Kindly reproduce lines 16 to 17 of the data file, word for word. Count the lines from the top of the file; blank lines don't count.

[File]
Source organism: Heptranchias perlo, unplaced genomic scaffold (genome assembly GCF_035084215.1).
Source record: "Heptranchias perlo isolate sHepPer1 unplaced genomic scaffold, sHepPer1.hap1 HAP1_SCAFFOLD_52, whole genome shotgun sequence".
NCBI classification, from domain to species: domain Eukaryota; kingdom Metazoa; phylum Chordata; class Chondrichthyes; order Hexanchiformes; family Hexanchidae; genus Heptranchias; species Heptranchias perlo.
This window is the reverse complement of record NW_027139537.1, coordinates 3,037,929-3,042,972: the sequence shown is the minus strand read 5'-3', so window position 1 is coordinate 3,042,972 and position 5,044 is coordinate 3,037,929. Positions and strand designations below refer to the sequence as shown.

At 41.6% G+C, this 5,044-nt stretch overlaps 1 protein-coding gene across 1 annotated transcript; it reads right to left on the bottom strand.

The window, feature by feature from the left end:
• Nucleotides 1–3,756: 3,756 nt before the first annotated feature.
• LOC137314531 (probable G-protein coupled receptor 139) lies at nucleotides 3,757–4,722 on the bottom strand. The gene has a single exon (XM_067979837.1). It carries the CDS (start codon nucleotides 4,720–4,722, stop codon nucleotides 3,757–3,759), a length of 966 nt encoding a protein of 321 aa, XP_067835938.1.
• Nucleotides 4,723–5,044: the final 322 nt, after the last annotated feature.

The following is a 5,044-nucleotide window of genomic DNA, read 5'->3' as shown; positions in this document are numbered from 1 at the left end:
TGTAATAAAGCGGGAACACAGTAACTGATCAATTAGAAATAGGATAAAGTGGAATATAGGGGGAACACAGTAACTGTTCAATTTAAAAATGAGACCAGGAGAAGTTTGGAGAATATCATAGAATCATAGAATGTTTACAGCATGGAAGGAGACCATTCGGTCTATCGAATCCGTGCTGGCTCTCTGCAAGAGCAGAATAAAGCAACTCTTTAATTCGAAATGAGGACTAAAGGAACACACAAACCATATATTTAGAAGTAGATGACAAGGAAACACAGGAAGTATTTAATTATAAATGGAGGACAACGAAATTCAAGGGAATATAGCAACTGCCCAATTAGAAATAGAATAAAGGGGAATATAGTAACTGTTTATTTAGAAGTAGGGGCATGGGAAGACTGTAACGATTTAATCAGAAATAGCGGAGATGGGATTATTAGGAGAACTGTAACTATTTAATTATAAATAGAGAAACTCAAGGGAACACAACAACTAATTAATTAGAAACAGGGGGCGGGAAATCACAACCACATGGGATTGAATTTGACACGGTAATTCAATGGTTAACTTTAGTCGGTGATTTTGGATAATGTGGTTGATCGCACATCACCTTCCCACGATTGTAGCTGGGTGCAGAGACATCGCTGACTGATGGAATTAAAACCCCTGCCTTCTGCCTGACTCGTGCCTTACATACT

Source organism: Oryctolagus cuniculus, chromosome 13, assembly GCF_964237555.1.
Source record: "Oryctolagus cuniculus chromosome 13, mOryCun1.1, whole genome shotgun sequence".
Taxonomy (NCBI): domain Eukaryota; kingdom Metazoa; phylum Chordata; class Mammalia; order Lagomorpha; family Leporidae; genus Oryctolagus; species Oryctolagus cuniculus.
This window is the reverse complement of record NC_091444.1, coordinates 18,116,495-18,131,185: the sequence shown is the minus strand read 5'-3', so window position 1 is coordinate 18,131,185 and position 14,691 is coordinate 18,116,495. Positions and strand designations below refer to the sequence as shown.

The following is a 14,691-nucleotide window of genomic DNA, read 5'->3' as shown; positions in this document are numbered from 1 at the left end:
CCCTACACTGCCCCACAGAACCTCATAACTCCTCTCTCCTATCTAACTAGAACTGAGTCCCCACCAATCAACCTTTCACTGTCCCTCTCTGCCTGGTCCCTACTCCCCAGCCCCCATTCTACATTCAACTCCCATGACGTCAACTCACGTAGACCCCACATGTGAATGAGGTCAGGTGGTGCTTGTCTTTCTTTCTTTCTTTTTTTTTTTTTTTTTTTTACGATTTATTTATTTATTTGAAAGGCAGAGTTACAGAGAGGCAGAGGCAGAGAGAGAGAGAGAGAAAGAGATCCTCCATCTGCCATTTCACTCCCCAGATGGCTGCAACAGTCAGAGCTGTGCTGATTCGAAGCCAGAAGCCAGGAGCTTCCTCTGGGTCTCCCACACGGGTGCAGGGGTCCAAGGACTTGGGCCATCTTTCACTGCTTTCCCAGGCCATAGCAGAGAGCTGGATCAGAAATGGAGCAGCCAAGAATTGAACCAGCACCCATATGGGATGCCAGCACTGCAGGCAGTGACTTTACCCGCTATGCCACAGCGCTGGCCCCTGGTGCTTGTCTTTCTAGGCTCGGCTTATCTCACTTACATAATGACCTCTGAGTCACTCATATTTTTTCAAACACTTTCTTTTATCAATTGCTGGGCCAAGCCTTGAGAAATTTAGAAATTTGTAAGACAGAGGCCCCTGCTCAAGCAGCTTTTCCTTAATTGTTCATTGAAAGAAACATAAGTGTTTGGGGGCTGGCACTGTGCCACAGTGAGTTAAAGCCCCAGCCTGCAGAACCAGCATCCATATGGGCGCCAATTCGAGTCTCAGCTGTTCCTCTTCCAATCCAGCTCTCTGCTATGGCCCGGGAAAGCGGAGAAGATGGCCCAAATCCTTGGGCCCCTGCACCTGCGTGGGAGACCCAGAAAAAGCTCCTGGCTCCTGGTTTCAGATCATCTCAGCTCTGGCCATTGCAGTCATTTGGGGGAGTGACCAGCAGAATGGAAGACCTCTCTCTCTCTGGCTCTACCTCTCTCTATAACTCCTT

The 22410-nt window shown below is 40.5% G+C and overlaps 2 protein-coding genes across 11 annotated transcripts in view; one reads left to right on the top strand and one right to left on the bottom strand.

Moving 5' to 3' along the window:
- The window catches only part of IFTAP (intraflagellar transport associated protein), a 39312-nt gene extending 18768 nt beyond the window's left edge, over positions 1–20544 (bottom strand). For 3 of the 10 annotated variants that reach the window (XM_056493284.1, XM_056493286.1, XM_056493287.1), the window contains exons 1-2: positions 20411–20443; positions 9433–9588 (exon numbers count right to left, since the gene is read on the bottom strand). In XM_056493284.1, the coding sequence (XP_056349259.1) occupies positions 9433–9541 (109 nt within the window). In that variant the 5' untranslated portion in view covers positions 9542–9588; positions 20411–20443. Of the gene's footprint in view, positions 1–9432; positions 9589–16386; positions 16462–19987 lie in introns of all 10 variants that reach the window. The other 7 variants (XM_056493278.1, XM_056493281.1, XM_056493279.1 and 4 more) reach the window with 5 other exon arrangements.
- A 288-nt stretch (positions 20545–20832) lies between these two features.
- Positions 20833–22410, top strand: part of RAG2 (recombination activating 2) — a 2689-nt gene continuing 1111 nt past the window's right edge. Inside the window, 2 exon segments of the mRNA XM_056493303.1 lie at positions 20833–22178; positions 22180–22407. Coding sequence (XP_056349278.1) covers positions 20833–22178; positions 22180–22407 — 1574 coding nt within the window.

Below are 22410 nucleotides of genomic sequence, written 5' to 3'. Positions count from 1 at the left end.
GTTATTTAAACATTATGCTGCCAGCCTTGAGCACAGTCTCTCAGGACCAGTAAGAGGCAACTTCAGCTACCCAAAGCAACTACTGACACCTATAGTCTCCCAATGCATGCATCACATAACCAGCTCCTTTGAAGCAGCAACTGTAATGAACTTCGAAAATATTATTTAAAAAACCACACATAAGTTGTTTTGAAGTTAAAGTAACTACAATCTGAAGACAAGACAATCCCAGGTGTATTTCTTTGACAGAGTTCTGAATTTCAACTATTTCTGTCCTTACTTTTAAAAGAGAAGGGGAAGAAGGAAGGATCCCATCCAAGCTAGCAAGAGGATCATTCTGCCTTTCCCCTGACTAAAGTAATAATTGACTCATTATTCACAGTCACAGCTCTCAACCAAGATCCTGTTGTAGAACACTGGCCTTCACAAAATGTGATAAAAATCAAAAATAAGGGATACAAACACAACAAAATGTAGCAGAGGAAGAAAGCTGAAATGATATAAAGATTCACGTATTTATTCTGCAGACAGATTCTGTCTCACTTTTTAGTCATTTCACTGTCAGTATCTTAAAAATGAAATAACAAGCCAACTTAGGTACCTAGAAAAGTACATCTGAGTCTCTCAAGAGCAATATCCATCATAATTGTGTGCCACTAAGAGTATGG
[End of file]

The following is a 14,691-nucleotide window of genomic DNA, read 5'->3' as shown; positions in this document are numbered from 1 at the left end:
CCCTACACTGCCCCACAGAACCTCATAACTCCTCTCTCCTATCTAACTAGAACTGAGTCCCCACCAATCAACCTTTCACTGTCCCTCTCTGCCTGGTCCCTACTCCCCAGCCCCCATTCTACATTCAACTCCCATGACGTCAACTCACGTAGACCCCACATGTGAATGAGGTCAGGTGGTGCTTGTCTTTCTTTCTTTCTTTTTTTTTTTTTTTTTTTTACGATTTATTTATTTATTTGAAAGGCAGAGTTACAGAGAGGCAGAGGCAGAGAGAGAGAGAGAGAAAGAGATCCTCCATCTGCCATTTCACTCCCCAGATGGCTGCAACAGTCAGAGCTGTGCTGATTCGAAGCCAGAAGCCAGGAGCTTCCTCTGGGTCTCCCACACGGGTGCAGGGGTCCAAGGACTTGGGCCATCTTTCACTGCTTTCCCAGGCCATAGCAGAGAGCTGGATCAGAAATGGAGCAGCCAAGAATTGAACCAGCACCCATATGGGATGCCAGCACTGCAGGCAGTGACTTTACCCGCTATGCCACAGCGCTGGCCCCTGGTGCTTGTCTTTCTAGGCTCGGCTTATCTCACTTACATAATGACCTCTGAGTCACTCATATTTTTTCAAACACTTTCTTTTATCAATTGCTGGGCCAAGCCTTGAGAAATTTAGAAATTTGTAAGACAGAGGCCCCTGCTCAAGCAGCTTTTCCTTAATTGTTCATTGAAAGAAACATAAGTGTTTGGGGGCTGGCACTGTGCCACAGTGAGTTAAAGCCCCAGCCTGCAGAACCAGCATCCATATGGGCGCCAATTCGAGTCTCAGCTGTTCCTCTTCCAATCCAGCTCTCTGCTATGGCCCGGGAAAGCGGAGAAGATGGCCCAAATCCTTGGGCCCCTGCACCTGCGTGGGAGACCCAGAAAAAGCTCCTGGCTCCTGGTTTCAGATCATCTCAGCTCTGGCCATTGCAGTCATTTGGGGGAGTGACCAGCAGAATGGAAGACCTCTCTCTCTCTGGCTCTACCTCTCTCTATAACTCCTT